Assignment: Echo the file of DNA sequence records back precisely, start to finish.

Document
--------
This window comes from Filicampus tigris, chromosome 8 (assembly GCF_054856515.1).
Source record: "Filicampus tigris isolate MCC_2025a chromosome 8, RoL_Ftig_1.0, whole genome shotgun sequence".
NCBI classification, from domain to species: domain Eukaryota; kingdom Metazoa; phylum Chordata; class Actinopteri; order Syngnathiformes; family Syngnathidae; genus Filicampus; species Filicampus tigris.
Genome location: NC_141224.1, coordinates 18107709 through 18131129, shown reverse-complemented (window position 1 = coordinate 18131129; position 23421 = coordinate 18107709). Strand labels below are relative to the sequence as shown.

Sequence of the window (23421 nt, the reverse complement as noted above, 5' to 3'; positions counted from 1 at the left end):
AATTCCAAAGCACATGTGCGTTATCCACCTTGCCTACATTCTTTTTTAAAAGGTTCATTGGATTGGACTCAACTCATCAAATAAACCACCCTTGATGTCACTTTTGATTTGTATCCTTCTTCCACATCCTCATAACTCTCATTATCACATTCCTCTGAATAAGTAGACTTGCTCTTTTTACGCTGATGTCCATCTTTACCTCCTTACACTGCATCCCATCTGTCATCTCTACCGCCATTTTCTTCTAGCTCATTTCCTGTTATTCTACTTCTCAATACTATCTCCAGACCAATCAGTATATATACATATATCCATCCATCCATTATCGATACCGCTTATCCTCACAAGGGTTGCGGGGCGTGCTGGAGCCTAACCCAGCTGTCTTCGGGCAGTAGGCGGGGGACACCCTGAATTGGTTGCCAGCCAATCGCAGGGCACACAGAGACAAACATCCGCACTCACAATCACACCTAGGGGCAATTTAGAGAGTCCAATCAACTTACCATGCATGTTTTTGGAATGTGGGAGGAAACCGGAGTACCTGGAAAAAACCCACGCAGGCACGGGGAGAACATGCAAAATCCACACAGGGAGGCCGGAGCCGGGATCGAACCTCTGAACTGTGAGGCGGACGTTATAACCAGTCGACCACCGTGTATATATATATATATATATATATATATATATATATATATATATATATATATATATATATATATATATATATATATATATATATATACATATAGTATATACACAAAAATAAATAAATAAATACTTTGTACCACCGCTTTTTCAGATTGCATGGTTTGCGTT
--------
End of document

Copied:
This window comes from Filicampus tigris, chromosome 8 (assembly GCF_054856515.1).
Source record: "Filicampus tigris isolate MCC_2025a chromosome 8, RoL_Ftig_1.0, whole genome shotgun sequence".
NCBI classification, from domain to species: domain Eukaryota; kingdom Metazoa; phylum Chordata; class Actinopteri; order Syngnathiformes; family Syngnathidae; genus Filicampus; species Filicampus tigris.
Genome location: NC_141224.1, coordinates 18107709 through 18131129, shown reverse-complemented (window position 1 = coordinate 18131129; position 23421 = coordinate 18107709). Strand labels below are relative to the sequence as shown.

Sequence of the window (23421 nt, the reverse complement as noted above, 5' to 3'; positions counted from 1 at the left end):
AATTCCAAAGCACATGTGCGTTATCCACCTTGCCTACATTCTTTTTTAAAAGGTTCATTGGATTGGACTCAACTCATCAAATAAACCACCCTTGATGTCACTTTTGATTTGTATCCTTCTTCCACATCCTCATAACTCTCATTATCACATTCCTCTGAATAAGTAGACTTGCTCTTTTTACGCTGATGTCCATCTTTACCTCCTTACACTGCATCCCATCTGTCATCTCTACCGCCATTTTCTTCTAGCTCATTTCCTGTTATTCTACTTCTCAATACTATCTCCAGACCAATCAGTATATATACATATATCCATCCATCCATTATCGATACCGCTTATCCTCACAAGGGTTGCGGGGCGTGCTGGAGCCTAACCCAGCTGTCTTCGGGCAGTAGGCGGGGGACACCCTGAATTGGTTGCCAGCCAATCGCAGGGCACACAGAGACAAACATCCGCACTCACAATCACACCTAGGGGCAATTTAGAGAGTCCAATCAACTTACCATGCATGTTTTTGGAATGTGGGAGGAAACCGGAGTACCTGGAAAAAACCCACGCAGGCACGGGGAGAACATGCAAAATCCACACAGGGAGGCCGGAGCCGGGATCGAACCTCTGAACTGTGAGGCGGACGTTATAACCAGTCGACCACCGTGTATATATATATATATATATATATATATATATATATATATATATATATATATATATATATATATATATATATATATATATATATATACATATAGTATATACACAAAAATAAATAAATAAATACTTTGTACCACCGCTTTTTCAGATTGCATGGTTTGCGTT